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Genitals - ambiguous
Ambiguous genitalia is a birth defect where the outer genitals do not have the typical appearance of either a boy or a girl.
See also: Genetics
The genetic sex of a child is determined at conception. The mother's egg cell (ovum) contains an X chromosome, while the father's sperm cell contains either an X or a Y chromosome. These X and Y chromosomes determine the child's genetic sex.
Normally, an infant inherits one pair of sex chromosomes -- one X from the mother and one X or one Y from the father. The father "determines" the genetic sex of the child. A baby who inherits the X chromosome from the father is a genetic female (two X chromosomes). A baby who inherits the Y chromosome from the father is a genetic male (one X and one Y chromosome). The male and female reproductive organs and genitals both come from the same tissue in the fetus.
If the process that causes this fetal tissue to become "male" or "female" is disrupted, ambiguous genitalia can develop. This genitalia makes it difficult to classify the infant as male or female. In very rare instances, the physical appearance may be the opposite of the genetic sex. For example, a genetic male may have the appearance of a normal female.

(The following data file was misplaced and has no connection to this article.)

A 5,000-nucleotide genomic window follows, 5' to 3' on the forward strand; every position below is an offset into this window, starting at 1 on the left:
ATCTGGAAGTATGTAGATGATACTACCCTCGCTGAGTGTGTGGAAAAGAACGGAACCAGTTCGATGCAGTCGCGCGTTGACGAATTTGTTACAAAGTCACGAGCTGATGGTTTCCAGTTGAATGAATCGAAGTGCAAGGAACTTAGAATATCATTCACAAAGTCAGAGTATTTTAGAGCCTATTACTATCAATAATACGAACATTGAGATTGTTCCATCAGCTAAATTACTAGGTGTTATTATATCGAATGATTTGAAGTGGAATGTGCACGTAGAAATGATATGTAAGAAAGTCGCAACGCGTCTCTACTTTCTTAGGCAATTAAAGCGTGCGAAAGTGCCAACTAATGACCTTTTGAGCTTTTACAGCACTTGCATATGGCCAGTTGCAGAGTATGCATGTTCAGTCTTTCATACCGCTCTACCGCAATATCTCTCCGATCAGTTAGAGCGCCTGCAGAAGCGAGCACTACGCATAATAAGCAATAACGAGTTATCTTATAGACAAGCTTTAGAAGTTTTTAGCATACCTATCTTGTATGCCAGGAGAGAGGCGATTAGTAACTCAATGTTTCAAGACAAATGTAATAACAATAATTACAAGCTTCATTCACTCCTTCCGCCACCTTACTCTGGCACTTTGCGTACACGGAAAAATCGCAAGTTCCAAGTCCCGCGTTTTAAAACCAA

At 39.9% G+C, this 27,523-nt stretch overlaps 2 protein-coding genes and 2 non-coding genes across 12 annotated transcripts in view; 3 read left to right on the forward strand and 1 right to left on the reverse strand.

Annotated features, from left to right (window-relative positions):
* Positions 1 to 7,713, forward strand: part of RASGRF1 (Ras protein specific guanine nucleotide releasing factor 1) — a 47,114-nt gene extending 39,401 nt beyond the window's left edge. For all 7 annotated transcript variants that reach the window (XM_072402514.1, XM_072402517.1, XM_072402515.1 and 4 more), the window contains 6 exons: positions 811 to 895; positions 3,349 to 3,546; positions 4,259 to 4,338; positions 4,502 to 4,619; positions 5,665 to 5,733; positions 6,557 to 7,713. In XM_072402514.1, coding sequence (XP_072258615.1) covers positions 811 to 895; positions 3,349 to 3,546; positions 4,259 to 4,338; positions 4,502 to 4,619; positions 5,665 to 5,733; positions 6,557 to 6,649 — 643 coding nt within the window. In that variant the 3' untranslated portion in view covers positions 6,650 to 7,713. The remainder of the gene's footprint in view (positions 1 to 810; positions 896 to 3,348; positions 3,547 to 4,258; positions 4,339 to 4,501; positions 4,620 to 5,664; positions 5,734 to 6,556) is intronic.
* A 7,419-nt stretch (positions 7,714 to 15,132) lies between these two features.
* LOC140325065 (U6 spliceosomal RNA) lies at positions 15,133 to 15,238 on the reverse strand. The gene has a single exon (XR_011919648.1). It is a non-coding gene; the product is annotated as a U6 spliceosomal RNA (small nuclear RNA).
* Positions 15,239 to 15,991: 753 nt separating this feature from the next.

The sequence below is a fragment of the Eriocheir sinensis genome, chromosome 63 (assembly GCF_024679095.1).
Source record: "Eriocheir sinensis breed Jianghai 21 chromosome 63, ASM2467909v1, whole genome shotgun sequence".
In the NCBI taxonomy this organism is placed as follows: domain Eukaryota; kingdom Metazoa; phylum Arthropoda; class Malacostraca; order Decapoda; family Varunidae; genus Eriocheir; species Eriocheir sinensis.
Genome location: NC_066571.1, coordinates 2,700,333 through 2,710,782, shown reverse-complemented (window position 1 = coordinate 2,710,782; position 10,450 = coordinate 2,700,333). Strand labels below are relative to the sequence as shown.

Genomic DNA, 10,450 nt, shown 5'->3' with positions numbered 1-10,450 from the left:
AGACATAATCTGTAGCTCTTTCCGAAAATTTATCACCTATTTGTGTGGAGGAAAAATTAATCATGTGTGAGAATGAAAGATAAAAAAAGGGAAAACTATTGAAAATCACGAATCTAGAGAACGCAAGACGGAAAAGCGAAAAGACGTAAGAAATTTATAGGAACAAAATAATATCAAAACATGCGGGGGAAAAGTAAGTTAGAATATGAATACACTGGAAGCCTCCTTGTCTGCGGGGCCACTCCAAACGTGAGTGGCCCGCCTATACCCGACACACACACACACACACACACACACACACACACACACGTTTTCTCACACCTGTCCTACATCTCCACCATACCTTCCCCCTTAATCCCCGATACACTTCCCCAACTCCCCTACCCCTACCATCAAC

Usually, ambiguous genitalia in genetic females (babies with two X chromosomes) has the following features:
In a genetic male (one X and one Y chromosome), ambiguous genitalia usually include the following features:
Ambiguous genitalia is usually not life threatening, but it can create social problems for the child and family. For this reason, a team of experienced specialists, including neonatologists, geneticists, endocrinologists, and psychiatrists or social workers will be involved in the child's care.
Diamond DA. Sexual differentiation: Normal and abnormal. In: Wein AJ, ed. Campbell-Walsh Urology. 9th ed. Philadelphia, Pa: Saunders Elsevier; 2007:chap 128.
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